If you get divorced in Nebraska, you must wait six months after your divorce is final before you can re-marry. If you are contemplating getting married after divorce, you may have some questions about what will happen. Below are answers to common questions about remarriage after divorce: Does remarriage affect child support? No. When calculating…

Throughout the divorce process, you or your attorney may have disagreed with some of the rulings the judge made. The following are the most common post-trial actions to consider if your case proceeded to trial and you believe the judge erred in the final decision. Motion for New Trial After your trial is complete and…

After a divorce has become final, problems can arise between former spouses in complying with the terms of their divorce. For example: My former spouse is not following our parenting plan. My former spouse has not transferred property as ordered in our divorce decree. My former spouse refuses to pay child support or alimony. To…

Did you know that you can change your name back to your former name in your divorce? Nebraska law allows for former names (sometimes referred to as “maiden name”) to be restored in a divorce. If you wish to have your former name restored, here’s what you need to know. Include the request to have…

To ensure a smooth transition into your post-divorce new normal, your Koenig│Dunne team has identified the following important actions for you to take: Informational filing.  If support (child support and/or alimony) has been ordered in your case, Nebraska law requires you to provide the clerk of the court with your address, telephone number, social security…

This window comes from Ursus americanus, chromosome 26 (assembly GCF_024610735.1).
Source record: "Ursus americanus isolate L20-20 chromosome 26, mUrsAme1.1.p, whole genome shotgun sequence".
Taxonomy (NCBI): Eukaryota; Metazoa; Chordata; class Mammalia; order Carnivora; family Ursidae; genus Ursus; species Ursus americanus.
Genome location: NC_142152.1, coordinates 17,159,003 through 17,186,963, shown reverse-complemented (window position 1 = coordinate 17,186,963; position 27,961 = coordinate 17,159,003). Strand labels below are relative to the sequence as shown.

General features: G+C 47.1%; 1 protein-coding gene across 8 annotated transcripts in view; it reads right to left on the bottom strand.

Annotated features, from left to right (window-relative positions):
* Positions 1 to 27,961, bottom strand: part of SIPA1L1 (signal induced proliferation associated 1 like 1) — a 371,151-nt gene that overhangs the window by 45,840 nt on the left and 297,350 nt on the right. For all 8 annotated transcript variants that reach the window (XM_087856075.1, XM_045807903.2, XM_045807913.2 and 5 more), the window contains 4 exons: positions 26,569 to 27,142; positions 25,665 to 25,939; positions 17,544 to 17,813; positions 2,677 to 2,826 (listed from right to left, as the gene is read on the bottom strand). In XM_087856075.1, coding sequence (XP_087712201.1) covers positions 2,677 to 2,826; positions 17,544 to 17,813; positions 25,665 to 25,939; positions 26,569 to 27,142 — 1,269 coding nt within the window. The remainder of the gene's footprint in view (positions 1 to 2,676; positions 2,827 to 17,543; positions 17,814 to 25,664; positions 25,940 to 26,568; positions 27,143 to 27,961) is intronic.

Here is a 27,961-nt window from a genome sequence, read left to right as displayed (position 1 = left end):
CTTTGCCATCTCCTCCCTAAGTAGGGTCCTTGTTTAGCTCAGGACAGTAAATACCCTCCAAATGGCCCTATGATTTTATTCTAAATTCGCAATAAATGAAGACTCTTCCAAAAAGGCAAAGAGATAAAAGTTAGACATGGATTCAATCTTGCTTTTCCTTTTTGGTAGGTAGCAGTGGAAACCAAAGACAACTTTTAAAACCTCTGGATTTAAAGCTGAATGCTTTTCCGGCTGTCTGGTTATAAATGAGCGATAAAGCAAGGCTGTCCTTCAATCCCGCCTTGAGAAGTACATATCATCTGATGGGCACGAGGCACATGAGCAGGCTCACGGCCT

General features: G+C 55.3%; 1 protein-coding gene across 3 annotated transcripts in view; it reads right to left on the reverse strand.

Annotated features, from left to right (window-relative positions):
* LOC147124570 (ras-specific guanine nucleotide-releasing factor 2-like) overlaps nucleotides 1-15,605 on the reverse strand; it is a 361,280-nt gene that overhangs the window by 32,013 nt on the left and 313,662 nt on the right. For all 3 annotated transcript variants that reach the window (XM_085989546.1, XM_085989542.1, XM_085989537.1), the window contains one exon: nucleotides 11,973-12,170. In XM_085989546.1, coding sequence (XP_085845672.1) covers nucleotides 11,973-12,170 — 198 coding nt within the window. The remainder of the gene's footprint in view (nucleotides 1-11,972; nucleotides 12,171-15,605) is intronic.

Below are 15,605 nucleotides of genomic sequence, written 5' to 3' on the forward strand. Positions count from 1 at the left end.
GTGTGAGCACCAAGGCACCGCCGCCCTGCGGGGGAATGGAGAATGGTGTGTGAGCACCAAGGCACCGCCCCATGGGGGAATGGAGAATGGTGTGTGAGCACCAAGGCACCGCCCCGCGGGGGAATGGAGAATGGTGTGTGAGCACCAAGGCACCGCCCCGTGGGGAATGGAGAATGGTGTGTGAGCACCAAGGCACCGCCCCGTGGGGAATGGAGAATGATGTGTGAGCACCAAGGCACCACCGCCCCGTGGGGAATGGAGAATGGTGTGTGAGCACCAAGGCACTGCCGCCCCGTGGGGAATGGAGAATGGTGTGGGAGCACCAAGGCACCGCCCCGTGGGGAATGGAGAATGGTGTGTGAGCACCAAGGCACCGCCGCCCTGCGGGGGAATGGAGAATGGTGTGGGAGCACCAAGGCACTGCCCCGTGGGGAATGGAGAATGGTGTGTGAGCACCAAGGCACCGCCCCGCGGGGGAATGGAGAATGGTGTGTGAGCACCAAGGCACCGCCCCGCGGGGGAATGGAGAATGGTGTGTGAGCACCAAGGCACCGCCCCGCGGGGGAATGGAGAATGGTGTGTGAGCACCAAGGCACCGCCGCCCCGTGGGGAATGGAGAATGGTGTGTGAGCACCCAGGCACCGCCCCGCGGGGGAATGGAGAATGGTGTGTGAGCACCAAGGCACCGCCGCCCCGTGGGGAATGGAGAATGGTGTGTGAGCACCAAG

To divide many types of retirement accounts in a divorce, federal law requires that special court orders called Qualified Domestic Relations Orders be submitted and approved by the court. This order, referred to as a QDRO, provides instructions to a retirement plan administrator on how to divide funds from a retirement account after a…

Your divorce may result in the court ordering two types of support payments – child support and/or alimony. One way to ensure court-ordered is paid in full is to request the payor (the person ordered to pay support) to maintain a life insurance policy. The recipient should be named the beneficiary of the policy and…

  In Nebraska, there are two levels of appellate courts. The intermediate level is the Nebraska Court of Appeals. In family law cases, a person will first file an appeal with the Nebraska Court of Appeals. After that appeal is decided, and you believe the Nebraska Court of Appeals was also wrong in its ruling,…

  If the judge made major decisions following your trial with which you seriously disagree, you may consider an appeal to the Nebraska Court of Appeals. People can appeal when they believe the judge made a mistake or misinterpreted the law as it pertains to the facts. Whatever the reasons for the court’s rulings, you…

Retirement accounts are often one of the most valuable marital assets to be divided in a divorce. Regardless of whose name is on the account, retirement funds that accrued during the marriage may be divided in a divorce “Retirement accounts” encompass a variety of accounts – individual retirement accounts (IRAs), 401(k) plans, 403(b) plans, Railroad…